The Region shares the Chamber’s frustration and without a funding strategy, there is no time frame for building the Lakeshore East project.
Anderson applauded the Chamber for sending Metrolinx its views on the transit investment strategy and urged the Chamber to keep asking the tough questions. Regional Council shares the Chamber’s view that funding tools like parking levies and road tolls do not make sense everywhere in the GTHA. Some of the proposed tools would be unfair to rural parts of the Region that have little transit service.
Mr. Anderson noted Regional Council also made a submission to Metrolinx, recommending funds raised from the new revenue tools must be put in a dedicated fund for transportation projects, stressing the use of an HST increase or gas tax increase as a funding tool should be applied province-wide to ensure no adverse impacts to the GTHA relative to the rest of Ontario.
The new high frequency PULSE Service introduced last July on Highway 2 from downtown Oshawa to the Scarborough U of T campus expected about 575,000 passengers, but by the end of December it carried just short of 1 million riders. “It certainly supports the premise that, if we build frequent, reliable transit, people will use it,” stated Anderson.
Mr. Anderson took aim at the provinces position of NO to new nuclear stating, “for the province to walk away from nuclear is wrong, it is passing up on 6000 permanent jobs and 8000 jobs during construction and I can’t tell you the revenue the Region lost.” He clearly reiterated the Region’s ongoing support for expanded nuclear generation in Durham and his disappointment with the Provincial decision to delay the Darlington new build project. “Like the Greater Oshawa Chamber, I see this as a missed opportunity, not just for Durham but for the Province and for Canada,” Anderson warned. “Ontario has this tremendous asset of excellent nuclear energy technology and expertise. Yet, both the federal and provincial governments have failed to leverage our strengths in nuclear energy as a key strategy for rebuilding our economy.”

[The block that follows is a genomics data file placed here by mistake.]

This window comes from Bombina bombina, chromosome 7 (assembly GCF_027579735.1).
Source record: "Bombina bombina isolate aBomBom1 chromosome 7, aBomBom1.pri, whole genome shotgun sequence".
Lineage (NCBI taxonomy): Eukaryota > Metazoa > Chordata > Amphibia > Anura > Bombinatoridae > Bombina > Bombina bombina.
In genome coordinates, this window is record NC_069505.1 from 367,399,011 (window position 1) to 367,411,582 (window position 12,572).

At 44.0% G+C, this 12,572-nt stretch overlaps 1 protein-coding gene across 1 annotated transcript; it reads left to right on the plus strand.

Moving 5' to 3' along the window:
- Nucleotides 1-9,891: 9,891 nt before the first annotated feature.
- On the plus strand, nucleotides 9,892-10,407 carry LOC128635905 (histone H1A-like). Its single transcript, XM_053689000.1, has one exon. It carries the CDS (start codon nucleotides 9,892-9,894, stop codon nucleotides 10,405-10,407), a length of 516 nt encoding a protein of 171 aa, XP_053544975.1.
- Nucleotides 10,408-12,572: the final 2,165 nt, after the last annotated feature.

“They should be promoting new build at Darlington as the showcase for a high-value, technology-rich, strategic industry,” Anderson said. “Instead, they are taking a short-sighted, narrow view of our nuclear generation capacity as simply another piece of infrastructure.”
Anderson is hopeful that senior governments will rethink their decision before it is too late. Regional Council will continue to encourage the Province to recognize nuclear as an essential part of Ontario’s energy and economic future. Anderson urged the Chamber to remain vocal and ensure the Province understands, “no company will move to a province and setup shop that can’t guarantee a good reliable source of energy at a good rate.”